6 tips to help recover your business after COVID-19 

Culley says there are 6 key areas businesses should focus on:


1. Focus on your customers

Having the customer at the heart of business decisions is critical.

‘As you start to reopen and re-energise your business it’s really important to understand who your customer base is,’ says Culley. ‘Also understanding what's changed in your relationship with your customers over the last few months, and how they are buying from you differently now.’

‘Are they buying more online or are they buying more physically? Have you seen any changes in their behaviour? And how do you want to take advantage of that as you start to grow your business again?’

We know people’s behaviours have changed. Culley says organisations that build relationships and trust with customers, will likely perform better.

‘Particularly if you’re in industries like retail or tourism. It’s important to consider how you can make customers feel comfortable and safe in your facility, and be sure you understand how their expectations may have changed.’


2. Know how to manage your cashflow

In this climate, cash is king.

‘At the moment a businesses’ ability to plan anything is dependent on access to liquidity and cash,’ says Culley.

‘Sit down and look at the known cash inflows and outgoings over the next 3 to 6 months. And then start to plan for revenue to lift,’ he says. ‘As you go, consider your available cash flow and if you need more support, plan for where you can access it.’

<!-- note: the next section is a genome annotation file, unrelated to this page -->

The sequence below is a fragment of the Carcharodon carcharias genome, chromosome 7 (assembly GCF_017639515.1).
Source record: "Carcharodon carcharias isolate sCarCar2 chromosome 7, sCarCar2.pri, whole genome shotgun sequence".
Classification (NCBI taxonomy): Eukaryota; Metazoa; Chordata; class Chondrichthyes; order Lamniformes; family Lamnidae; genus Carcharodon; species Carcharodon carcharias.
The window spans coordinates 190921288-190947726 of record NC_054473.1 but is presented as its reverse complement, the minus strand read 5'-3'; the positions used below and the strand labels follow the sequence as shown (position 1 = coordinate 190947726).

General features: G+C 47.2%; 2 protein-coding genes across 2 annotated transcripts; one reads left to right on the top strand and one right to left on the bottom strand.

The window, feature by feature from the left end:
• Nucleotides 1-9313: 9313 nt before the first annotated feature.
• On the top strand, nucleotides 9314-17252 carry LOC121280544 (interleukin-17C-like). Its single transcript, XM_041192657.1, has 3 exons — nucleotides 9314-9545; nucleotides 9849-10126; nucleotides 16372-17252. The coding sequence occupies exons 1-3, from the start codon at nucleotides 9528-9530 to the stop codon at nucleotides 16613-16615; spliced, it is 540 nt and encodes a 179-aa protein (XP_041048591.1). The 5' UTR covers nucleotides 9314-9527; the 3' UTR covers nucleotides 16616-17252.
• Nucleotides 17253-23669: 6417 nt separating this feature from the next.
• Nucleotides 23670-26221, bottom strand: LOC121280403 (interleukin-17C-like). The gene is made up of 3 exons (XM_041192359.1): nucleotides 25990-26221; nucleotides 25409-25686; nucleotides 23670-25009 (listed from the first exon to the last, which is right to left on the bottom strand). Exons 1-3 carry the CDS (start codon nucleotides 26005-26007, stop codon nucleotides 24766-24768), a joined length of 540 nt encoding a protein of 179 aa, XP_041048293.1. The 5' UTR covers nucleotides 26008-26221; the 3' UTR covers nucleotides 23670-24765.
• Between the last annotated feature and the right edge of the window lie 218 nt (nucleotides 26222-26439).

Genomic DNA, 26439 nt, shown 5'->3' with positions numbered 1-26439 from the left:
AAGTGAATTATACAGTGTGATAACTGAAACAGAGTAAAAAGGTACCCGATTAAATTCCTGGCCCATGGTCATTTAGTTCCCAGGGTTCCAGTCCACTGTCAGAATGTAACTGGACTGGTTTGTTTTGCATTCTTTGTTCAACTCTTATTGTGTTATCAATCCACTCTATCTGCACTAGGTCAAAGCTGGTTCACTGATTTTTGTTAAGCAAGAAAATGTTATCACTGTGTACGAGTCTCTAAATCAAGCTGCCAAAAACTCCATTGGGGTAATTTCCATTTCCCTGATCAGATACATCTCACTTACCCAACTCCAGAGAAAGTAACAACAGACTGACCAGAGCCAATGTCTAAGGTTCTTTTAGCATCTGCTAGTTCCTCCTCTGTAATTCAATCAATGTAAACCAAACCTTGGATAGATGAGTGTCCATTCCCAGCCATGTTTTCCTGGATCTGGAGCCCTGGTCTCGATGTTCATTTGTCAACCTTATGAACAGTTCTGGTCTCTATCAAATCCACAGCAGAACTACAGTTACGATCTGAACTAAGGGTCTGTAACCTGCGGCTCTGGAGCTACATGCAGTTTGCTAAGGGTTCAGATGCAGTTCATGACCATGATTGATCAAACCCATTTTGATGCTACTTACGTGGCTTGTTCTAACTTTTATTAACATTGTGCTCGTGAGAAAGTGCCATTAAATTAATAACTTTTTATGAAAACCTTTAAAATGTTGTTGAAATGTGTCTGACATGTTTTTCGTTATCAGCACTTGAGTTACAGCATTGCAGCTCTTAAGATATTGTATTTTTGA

‘Make sure your relationship with your bank or finance manager is solid. Ensure you’ve done your planning with your lenders.’

As well as the federal government’s Job Keeper payments, there are many other forms of assistance or grants businesses may be eligible for. Search Deloitte’s COVID-19 stimulus and support finder to ensure you’ve accessed all available incentives.


While many businesses might be in a hurry to reopen, Culley says it’s important to run your numbers first.

Someone who runs a restaurant for example may be able to open now, but it might not be economical to do so,’ says Culley. ‘You might need a certain level of patrons or foot traffic before you can afford to open commercially.’

Paying your employees’ super

It’s important for employers to remember that employee super contributions make up part of their business’s cashflow needs. Kerlin says it’s critical businesses stay on top of all compulsory superannuation contributions, in line with the superannuation guarantee.


3. Understand your supply chain

Culley says it’s vital to ensure your relationships with suppliers are strong.

‘You need to know how your key suppliers are faring through all of this, whether they are able to meet your needs at this time or as your business grows.’

Consider whether your supply chain is equipped to meet the changing needs of the customer or demand. And if there are any issues or concerns start to explore and make contact with alternative suppliers.

‘It’s also a good time to reassess costs. Look into whether you’re getting the best price or trading terms, and explore other options if you are not.’


4. Make time for your team members 

At the start of this crisis businesses had big concerns around customers and staff safety. Culley says it’s even more important as businesses reopen.

‘That means making sure you continue to adhere to the latest regulations with respect to safe working and the reopening of facilities.’

Culley says clear and constant communication with your workforce is key.

‘As you expect people to come back into your business, you need to make sure employees feel comfortable with you as a leader of the business.’

It might also be a time to reshape team sizes or find more effective ways of working.